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Detection of Mechanical Damage Using the Magnetic Flux Leakage Technique

[+] Author Affiliations
Lynann Clapham, Vijay Babbar, James Byrne

Queen’s University, Kingston, ON, Canada

Paper No. IPC2004-0006, pp. 983-990; 8 pages
doi:10.1115/IPC2004-0006
From:
  • 2004 International Pipeline Conference
  • 2004 International Pipeline Conference, Volumes 1, 2, and 3
  • Calgary, Alberta, Canada, October 4–8, 2004
  • Conference Sponsors: International Petroleum Technology Institute
  • ISBN: 0-7918-4176-6 | eISBN: 0-7918-3737-8
  • Copyright © 2004 by ASME

abstract

Since magnetism is strongly stress dependent, Magnetic Flux Leakage (MFL) inspection tools have the potential to locate and characterize mechanical damage in pipelines. However, MFL application to mechanical damage detection faces hurdles which make signal interpretation problematic: 1) the MFL signal is a superposition of geometrical and stress effects, 2) the stress distribution around a mechanically damaged region is very complex, consisting of plastic deformation and residual (elastic) stresses, 3) the effect of stress on magnetic behaviour is not well understood. This paper summarizes recent results of experimental and modeling studies of MFL signals resulting from mechanical damage. In experimental studies, mechanical damage was simulated using a tool and die press to produce dents of varying depths in plate samples. Radial component MFL measurements were made before and after selective stress-relieving heat treatments. These annealing treatments enabled the stress and geometry components of the MFL signal to be separated. Geometry and stress effects generate separate MFL peaks — the geometry effects lead to central peak regions while the stress effects produce ‘shoulder’ peaks. In general the geometry peaks tend to scale with depth, while the shoulder peaks remain approximately constant. This implies that deep dents will display a ‘geometry’ signature while shallow or rerounded dents will have a stress signature. Finally, the influence of other parameters such as flux density and topside/bottomside inspection was also quantified. In the finite element analysis work, stress was incorporated by modifying the magnetic permeability in the residual stress regions of the modeled dent. Both stress and geometry contributions to the MFL signal were examined separately. Despite using a number of simplifying assumptions, the modeled results matched the experimental results very closely, and were used to aid in interpretation of the MFL signals.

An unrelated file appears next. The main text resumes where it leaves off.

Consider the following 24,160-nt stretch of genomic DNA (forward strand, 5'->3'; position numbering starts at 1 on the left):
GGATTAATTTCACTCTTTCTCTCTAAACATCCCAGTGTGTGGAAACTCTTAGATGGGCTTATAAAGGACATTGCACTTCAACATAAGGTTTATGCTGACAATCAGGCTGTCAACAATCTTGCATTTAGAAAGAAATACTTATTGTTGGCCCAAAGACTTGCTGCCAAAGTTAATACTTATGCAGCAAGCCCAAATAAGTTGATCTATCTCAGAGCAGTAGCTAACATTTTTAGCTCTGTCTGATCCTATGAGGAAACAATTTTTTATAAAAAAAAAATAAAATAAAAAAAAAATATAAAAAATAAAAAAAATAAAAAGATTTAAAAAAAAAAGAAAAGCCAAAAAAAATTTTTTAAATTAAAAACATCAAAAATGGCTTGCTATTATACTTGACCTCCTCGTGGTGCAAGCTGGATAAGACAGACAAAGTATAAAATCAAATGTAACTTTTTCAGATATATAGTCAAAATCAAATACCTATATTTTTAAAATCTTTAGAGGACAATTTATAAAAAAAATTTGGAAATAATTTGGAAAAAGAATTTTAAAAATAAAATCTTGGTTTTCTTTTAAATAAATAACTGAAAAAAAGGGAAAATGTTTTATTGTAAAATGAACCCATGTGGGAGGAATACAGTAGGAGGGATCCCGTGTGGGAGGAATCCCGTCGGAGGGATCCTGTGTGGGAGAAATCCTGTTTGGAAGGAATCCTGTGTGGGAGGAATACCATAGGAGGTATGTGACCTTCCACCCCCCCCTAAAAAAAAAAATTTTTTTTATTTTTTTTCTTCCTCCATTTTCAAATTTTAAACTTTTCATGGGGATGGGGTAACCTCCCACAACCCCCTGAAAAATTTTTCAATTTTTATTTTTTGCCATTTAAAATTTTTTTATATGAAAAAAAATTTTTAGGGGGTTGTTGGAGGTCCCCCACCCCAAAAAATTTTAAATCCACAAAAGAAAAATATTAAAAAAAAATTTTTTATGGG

Copyright © 2004 by ASME

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